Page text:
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Rights + Justice
Gender + Sexuality

Women’s Rights Have Evolved, but We’re Still Being Smell Shamed

Talking retro sexisms that haven’t gone away with Karma Brown, author of the new 'Recipe for a Perfect Wife.'

Dorothy Woodend 20 Feb 2020 | TheTyee.ca

Dorothy Woodend is culture editor of The Tyee. Reach her here.

When I was a little girl, I found a cache of women’s magazines from the 1950s that once belonged to my grandmother. Interspersed between the recipes for Jell-O casseroles and ambrosia salad with wieners, there were ads.

Many of them were deeply confusing to my younger self, as they warned of the various ways the female body could smell. Scalp odour, body odour (or “BEEEEE-OHHHH” as my grandmother liked to yodel), and most mysterious of all, feminine odour.

Much of this stuff I couldn’t make head nor tail of. “Your scalp smells?” I thought. “Huh...?”

While doing the research for her new novel, Recipe for a Perfect Wife, Karma Brown came across similar kinds of materials — ads, marriage manuals, even cookbooks — rife with advice on how to be a better woman. How to please, but more importantly, how not to offend.

The author of five books, Brown is reading from Recipe at the Vancouver Writers Festival on Sunday.

Brown’s experience delving into the world of feminine advice was similar to my childhood attempts to ponder scalp odour.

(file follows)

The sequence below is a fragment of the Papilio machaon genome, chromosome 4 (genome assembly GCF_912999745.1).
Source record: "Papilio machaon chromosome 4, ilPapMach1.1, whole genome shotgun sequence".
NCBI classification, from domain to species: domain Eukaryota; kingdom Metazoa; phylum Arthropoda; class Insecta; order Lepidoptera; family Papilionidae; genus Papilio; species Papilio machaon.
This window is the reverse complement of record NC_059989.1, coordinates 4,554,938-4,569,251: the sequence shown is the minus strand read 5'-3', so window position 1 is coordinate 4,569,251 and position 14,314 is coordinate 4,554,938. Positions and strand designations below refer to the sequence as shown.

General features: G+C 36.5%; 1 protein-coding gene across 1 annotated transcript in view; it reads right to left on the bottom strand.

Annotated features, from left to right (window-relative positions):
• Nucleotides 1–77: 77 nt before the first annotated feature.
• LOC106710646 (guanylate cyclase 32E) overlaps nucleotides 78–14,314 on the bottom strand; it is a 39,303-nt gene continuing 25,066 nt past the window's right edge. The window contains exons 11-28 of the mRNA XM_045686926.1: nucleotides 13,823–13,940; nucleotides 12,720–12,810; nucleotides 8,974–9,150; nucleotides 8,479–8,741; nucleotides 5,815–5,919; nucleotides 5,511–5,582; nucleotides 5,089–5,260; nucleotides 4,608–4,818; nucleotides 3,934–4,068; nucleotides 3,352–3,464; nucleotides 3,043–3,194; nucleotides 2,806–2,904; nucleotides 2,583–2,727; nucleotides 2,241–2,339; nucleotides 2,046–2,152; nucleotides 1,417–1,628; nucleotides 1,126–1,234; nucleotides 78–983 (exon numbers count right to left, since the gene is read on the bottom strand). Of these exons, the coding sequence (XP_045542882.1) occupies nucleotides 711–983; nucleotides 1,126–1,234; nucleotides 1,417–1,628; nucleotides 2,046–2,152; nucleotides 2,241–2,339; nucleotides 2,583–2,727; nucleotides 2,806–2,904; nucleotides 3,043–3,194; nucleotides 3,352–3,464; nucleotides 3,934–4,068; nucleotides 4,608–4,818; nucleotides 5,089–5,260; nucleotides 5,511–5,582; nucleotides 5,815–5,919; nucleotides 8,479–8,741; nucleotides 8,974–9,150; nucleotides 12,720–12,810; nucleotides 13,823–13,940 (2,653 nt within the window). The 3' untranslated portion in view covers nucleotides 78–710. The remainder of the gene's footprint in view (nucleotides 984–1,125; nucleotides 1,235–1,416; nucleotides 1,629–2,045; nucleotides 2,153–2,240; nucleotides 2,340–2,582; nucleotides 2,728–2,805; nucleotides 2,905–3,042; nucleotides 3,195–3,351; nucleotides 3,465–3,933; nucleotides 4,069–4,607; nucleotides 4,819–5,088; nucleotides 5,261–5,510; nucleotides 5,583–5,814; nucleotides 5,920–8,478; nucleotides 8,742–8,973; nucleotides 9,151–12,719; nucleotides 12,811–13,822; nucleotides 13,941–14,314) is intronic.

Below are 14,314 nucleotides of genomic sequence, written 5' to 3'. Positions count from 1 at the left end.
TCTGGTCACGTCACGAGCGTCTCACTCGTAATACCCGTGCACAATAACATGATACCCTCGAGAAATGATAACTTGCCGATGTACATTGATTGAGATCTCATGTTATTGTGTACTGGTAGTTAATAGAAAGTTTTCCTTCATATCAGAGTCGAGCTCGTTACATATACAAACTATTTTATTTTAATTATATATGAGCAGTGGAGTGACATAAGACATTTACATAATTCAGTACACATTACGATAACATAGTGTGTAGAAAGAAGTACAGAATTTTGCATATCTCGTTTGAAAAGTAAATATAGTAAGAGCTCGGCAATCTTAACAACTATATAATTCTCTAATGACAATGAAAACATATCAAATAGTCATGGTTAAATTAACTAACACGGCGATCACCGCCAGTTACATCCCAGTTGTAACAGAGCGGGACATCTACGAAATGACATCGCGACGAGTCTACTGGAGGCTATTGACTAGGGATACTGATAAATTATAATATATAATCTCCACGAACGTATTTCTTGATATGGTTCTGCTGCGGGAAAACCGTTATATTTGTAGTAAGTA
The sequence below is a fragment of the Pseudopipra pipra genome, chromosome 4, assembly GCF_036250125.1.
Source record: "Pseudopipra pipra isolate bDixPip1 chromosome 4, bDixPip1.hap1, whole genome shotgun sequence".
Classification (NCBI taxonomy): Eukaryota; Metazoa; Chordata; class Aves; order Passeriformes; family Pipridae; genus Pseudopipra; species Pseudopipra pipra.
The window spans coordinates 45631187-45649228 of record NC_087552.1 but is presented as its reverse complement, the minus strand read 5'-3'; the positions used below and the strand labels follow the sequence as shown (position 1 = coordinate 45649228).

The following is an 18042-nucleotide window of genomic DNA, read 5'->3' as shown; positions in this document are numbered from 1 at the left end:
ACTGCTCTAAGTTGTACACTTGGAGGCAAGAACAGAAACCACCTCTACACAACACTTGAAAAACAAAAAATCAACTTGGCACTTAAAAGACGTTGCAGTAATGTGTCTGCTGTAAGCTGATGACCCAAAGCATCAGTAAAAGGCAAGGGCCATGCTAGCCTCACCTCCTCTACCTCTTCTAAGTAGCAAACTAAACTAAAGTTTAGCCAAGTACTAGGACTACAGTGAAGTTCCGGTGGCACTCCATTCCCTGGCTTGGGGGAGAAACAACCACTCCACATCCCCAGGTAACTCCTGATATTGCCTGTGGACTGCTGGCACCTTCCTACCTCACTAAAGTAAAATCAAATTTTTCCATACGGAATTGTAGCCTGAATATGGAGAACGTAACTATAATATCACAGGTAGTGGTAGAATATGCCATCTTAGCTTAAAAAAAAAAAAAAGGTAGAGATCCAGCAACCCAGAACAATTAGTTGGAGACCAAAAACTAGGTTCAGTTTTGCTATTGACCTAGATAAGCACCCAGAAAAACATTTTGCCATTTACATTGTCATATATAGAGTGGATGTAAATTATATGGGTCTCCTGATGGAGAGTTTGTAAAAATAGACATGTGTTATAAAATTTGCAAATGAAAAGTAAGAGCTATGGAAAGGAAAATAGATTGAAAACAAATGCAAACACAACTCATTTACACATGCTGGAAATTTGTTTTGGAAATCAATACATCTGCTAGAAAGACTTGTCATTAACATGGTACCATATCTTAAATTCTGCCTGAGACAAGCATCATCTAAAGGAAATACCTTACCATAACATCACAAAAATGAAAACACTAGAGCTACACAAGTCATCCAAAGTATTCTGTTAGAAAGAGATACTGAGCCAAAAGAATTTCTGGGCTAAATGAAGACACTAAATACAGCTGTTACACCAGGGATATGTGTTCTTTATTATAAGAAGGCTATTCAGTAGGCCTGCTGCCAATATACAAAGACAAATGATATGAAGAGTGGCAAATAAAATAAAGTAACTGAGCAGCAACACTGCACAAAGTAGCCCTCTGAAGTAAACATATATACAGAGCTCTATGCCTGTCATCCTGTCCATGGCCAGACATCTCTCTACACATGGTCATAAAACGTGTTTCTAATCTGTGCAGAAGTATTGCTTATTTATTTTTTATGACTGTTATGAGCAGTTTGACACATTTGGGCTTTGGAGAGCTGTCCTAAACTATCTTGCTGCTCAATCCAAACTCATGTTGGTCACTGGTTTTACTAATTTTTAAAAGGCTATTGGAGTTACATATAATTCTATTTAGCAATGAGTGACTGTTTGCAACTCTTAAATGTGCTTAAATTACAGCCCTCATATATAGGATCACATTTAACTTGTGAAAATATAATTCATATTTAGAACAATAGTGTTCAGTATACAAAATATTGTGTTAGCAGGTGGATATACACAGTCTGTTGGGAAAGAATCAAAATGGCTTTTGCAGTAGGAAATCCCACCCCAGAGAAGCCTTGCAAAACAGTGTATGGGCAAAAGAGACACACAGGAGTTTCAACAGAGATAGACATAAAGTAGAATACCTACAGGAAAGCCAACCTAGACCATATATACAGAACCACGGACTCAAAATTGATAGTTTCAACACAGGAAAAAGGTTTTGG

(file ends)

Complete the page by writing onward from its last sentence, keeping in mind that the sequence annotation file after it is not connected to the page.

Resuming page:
“I came across a few ads that were disturbing. I was taken aback by one that featured a housewife holding a ladle in one hand and a beer in the other, with the caption that says, ‘At least she didn’t burn the beer.’”

“The nasty, sexist sentiment of the times about a woman’s place didn’t last long,” she told The Tyee. But the 1950s, with its intense focus on female roles, proved a fertile inspiration for Brown’s book, providing a microscope to examine more current social trends.

Recipe juxtaposes the lives of two women in two eras. Nellie Murdoch is a perfect embodiment of 1950s’ suburbia, living with her husband in a Betty Crocker culture of cul-de-sacs and cocktail parties. Alice Hale is a product of our times, fleeing from the PR world, ostensibly to work on a novel and get pregnant. In that order.

Separated by 60 years, the two women are brought together when Alice buys Nellie’s old house and discovers a collection of Ladies' Home Journal magazines and cookbooks filled with letters tucked into their pages.

But this isn’t a story of “look how far we’ve come.” It’s more “we didn’t get very far, actually.”